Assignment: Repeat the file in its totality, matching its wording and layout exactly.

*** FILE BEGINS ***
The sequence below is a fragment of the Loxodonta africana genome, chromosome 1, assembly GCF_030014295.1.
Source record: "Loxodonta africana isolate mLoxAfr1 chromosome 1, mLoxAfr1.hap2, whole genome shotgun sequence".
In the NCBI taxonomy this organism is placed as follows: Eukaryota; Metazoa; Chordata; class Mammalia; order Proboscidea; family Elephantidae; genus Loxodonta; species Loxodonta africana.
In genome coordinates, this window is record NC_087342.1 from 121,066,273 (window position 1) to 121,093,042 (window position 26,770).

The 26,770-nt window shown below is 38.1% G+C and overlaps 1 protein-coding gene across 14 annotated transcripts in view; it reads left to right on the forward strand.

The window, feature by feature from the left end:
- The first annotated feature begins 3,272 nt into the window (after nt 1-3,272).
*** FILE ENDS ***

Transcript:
The sequence below is a fragment of the Loxodonta africana genome, chromosome 1, assembly GCF_030014295.1.
Source record: "Loxodonta africana isolate mLoxAfr1 chromosome 1, mLoxAfr1.hap2, whole genome shotgun sequence".
In the NCBI taxonomy this organism is placed as follows: Eukaryota; Metazoa; Chordata; class Mammalia; order Proboscidea; family Elephantidae; genus Loxodonta; species Loxodonta africana.
In genome coordinates, this window is record NC_087342.1 from 121,066,273 (window position 1) to 121,093,042 (window position 26,770).

The 26,770-nt window shown below is 38.1% G+C and overlaps 1 protein-coding gene across 14 annotated transcripts in view; it reads left to right on the forward strand.

The window, feature by feature from the left end:
- The first annotated feature begins 3,272 nt into the window (after nt 1-3,272).